David Kraemer

Solving The Sabbath

Exactly what kind of ‘work’ is forbidden on Shabbat — and why?

05/06/2010

The Sabbath is a puzzle. The Torah, saying almost nothing about Sabbath practice beyond various forms of the command “don’t do work on it,” left it to subsequent generations to make sense of its purposes.

 Seder Tikkunei Shabbat, Vienna, 1724. JTS ms 8269. Courtesy of The Library of The Jewish Theological Seminary.

Food For Thought

Staff Writer
04/03/2009

A longtime professor of Talmud and Rabbinics at the Conservative movement’s Jewish Theological Seminary, David Kraemer regularly ventures a few blocks north of the campus to shop at the Harlem Fairway.

At this New York foodie mecca, the mostly vegetarian Kraemer, who is the primary cook of his family, indulges his zeal for all things culinary while rustling up ingredients for Shabbat dinner.

Food For Thought

Chatting with David Kraemer, the scholarly author of ‘Jewish Eating and Identity Through the Ages.’

04/03/2009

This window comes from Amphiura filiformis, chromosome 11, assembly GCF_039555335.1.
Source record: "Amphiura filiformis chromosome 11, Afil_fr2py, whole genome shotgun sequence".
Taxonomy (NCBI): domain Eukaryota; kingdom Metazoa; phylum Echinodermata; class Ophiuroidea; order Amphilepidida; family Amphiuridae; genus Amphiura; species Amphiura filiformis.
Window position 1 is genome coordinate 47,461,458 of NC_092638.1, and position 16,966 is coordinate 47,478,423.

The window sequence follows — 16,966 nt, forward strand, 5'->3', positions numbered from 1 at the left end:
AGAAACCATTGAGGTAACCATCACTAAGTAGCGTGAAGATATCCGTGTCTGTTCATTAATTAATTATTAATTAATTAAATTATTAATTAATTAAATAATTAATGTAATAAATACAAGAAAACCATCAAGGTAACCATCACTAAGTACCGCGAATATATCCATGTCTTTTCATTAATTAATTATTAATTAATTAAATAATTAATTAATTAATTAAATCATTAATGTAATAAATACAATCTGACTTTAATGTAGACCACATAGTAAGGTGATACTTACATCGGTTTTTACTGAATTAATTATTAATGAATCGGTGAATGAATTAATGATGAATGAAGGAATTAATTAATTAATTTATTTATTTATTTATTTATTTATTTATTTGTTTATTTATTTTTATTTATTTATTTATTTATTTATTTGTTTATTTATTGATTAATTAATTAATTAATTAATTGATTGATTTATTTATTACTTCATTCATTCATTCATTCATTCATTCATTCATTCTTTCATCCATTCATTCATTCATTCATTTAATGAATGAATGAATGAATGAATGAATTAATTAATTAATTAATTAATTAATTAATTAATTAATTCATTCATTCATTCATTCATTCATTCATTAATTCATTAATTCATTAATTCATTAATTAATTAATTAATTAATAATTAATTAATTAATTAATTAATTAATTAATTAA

A longtime professor of Talmud and Rabbinics at the Conservative movement’s Jewish Theological Seminary, David Kraemer regularly ventures a few blocks north of the campus to shop at the Harlem Fairway. At this New York foodie mecca, the mostly vegetarian Kraemer, who is the primary cook of his family, indulges his zeal for all things culinary while rustling up ingredients for Shabbat dinner.

Jesus' Death Now Debated By Jews

10/03/2003
Staff Writer
The controversy over Mel Gibson's upcoming film about the death of Jesus has spurred painful exchanges between Jews and Christians and progressive and traditional Catholics in recent days. To date, the debates have centered on the "proper" interpretation of the role of Jews in Jesus' Crucifixion, as presented in the four New Testament Gospels. But this week, Gibson's $25 million biblical epic, which the director insists is about love and forgiveness, has triggered a new squabble: among Jewish scholars.

New Read On The Holidays

09/29/2000
Staff Writer
‘I don’t go to shul,” Leon Bernhardt declares. Raised Conservative, he stopped attending synagogue shortly after his bar mitzvah four decades ago in Crown Heights, when he and his brother were saying Kaddish for their father and were berated, publicly, for showing up for mincha one day sans jackets. Now he’s a psychiatrist, lives in Manhattan and doesn’t belong to a congregation. Elaine Wohl does go to shul.
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